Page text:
By then I was training as a runner, while Tim remained focused on training as a long distance triathlete.

In April 2007 I ran the Canberra marathon in 3:08, another big PB and breakthrough race that firmly sparked the Sub-3 marathon dream. Tim opted to watch this marathon from the sideline as he had just fulfilled his dream of qualifying for the Ironman World Championships in the brutal Ironman Malaysia two months earlier.

In July 2007 we both started in the Gold Coast Marathon, each racing this marathon for the third time. In his 7th marathon, Tim ran 3:10:38, a PB that still stands today as he has remained focused on triathlon. However, I have no doubt that it is waiting to be shattered, perhaps later this year.

Since then he's run another three marathons in 2008, 2010 and 2011. And he's done 9 Ironmans, including Kona, with a PB of 10:09.

Sunday's marathon will be my 16th and I am looking to run 2:59, a tall order perhaps given that my best time is 3:06:06.

No one has been more supportive and understanding of my desire to run Sub-3 than Tim. He's been encouraging and patient as I have trained at a record volume in the past four months, with 1,951K under my belt.

Running an average 16K per day every day (or an average of 16.8K on the 116 days that I did run, taking into account the 5 days in the past 17 weeks that I didn't) hasn't always made me the most exciting or pleasant person to live with, yet Tim's support never wavers.

I could not spend my life with someone who was unsupportive of my need to run and my desire to compete and continuously challenge myself. Yet Tim not only supports but actively encourages it; he's wired the same way.

He's there to cheer me up when progress is slow and he's there to celebrate when the hard work pays off.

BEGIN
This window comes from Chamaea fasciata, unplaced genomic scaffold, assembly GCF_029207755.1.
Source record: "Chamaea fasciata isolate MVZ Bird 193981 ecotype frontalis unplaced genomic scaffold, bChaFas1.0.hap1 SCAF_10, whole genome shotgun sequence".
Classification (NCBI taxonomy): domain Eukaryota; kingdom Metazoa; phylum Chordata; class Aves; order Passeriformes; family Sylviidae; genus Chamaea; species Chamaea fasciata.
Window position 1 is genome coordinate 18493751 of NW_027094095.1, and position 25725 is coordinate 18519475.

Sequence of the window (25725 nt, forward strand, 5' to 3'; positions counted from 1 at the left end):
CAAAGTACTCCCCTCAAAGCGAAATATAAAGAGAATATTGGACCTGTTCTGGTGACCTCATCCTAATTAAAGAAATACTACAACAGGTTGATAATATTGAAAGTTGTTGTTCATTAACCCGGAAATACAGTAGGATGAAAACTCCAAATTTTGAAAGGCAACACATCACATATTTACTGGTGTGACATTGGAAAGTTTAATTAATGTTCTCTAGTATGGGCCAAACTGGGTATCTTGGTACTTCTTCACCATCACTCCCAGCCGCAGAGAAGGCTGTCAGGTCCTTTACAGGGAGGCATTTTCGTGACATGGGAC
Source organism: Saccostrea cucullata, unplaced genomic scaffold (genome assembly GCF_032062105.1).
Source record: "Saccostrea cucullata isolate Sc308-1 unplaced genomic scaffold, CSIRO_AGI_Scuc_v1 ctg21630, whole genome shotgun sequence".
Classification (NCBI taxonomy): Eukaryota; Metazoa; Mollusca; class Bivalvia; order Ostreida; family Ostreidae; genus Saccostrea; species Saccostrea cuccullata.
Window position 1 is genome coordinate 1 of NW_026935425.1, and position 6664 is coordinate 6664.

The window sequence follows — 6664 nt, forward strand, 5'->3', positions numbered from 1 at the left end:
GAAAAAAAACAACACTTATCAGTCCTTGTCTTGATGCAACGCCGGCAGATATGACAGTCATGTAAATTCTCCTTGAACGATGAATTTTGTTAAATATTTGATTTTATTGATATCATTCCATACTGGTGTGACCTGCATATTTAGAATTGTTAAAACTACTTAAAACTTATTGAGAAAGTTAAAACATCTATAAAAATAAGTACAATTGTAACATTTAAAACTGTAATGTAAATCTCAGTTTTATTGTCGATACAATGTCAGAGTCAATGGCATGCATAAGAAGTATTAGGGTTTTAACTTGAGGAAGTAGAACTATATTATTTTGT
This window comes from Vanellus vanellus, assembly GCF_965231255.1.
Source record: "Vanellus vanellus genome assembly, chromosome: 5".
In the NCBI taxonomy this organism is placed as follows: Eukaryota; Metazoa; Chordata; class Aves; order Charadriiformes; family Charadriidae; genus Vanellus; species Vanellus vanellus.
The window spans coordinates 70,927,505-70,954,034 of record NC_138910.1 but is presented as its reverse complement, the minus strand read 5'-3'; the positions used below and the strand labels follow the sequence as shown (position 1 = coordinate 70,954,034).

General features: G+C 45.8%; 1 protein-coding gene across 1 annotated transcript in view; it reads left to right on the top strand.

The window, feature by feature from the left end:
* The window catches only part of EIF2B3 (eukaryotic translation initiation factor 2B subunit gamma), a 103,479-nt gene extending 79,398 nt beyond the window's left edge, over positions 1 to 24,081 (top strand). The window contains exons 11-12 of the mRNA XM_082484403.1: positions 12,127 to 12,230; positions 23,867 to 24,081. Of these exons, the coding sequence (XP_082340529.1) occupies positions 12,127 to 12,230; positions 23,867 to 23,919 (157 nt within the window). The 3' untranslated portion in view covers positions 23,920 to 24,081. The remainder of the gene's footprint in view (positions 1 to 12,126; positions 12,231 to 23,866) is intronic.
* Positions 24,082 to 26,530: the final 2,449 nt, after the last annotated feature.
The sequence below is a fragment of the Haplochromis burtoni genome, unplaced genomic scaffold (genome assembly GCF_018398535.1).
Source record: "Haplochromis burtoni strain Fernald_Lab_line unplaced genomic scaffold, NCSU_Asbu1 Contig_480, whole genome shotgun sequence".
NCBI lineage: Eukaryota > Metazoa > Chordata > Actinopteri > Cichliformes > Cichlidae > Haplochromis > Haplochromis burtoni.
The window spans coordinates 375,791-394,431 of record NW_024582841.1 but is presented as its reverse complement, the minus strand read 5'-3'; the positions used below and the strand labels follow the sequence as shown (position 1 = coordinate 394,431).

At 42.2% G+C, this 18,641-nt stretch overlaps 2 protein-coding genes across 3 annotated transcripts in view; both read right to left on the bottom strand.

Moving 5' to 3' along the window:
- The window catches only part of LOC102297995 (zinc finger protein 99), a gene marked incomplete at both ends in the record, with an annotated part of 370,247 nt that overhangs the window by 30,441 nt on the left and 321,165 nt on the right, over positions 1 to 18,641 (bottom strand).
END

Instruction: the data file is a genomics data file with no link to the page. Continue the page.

This morning he had emailed me a quote by Napoleon Hill:

Remember, the thoughts that you think and the statements you make regarding yourself determine your mental attitude. If you have a worthwhile objective, find the one reason why you can achieve it rather than hundreds of reasons why you can't.

When I cross the line in 2:XX on Sunday, Tim will be there and no one will understand better what the achievement—and his role in helping me get there—means to me.

A marathoner's good luck charms I

Superstitious I am not. But I do like rituals and habits when it comes to running and racing.

Since my parents live in the Netherlands and cannot attend most of my races, I like to wear something that represents them. This season I have been wearing a necklace my mom made when I visited them in November last year.

Sterling silver necklace & bracelet made by Rezie
My mom took up silversmithing in 2006 at the age of 66 and has learned to create stunning pieces since then in weekly classes at her local arts and culture centre from Marjolein van Lubeck. Some designs are my mom's own, others have been inspired by pieces she has seen elsewhere.

Sterling silver bracelet, necklace & ring made by Rezie
For her 70th birthday in August 2010 I made a one-off hardover photobook with some of her jewelry, click here to see the online edition. More than 18 months have passed since then, and she is continuously honing her skills.

She also likes to make 'simple' pieces. When Tim gave me a Tiffany's catalogue to bring to the Netherlands for my mom, she instantly took to a heart-shaped pendant. She played around with a thick piece of silver wire and created the base shape.

In her next silversmithing class, she used soldering to finish it. Then she gave it to me.

It's beautiful and light, so I have been wearing it most days since. I didn't take it off for the First Half half marathon in which I improved my personal best for the 21.1K distance for the first time in four years. 

Good luck charm 1
And it was around my neck again in the Sunshine Coast April Fool's Run half marathon, where I ran my fastest half marathon yet in 86:54, just like it was in the Vancouver Sun Run 10K, good for another PB of 39:39 and my first Sub-40 10K for the first time in four years.

I am not superstitious but the necklace with my mom's beautiful pendant, representing my parents' support, is staying on for Sunday's Sub-3 attempt.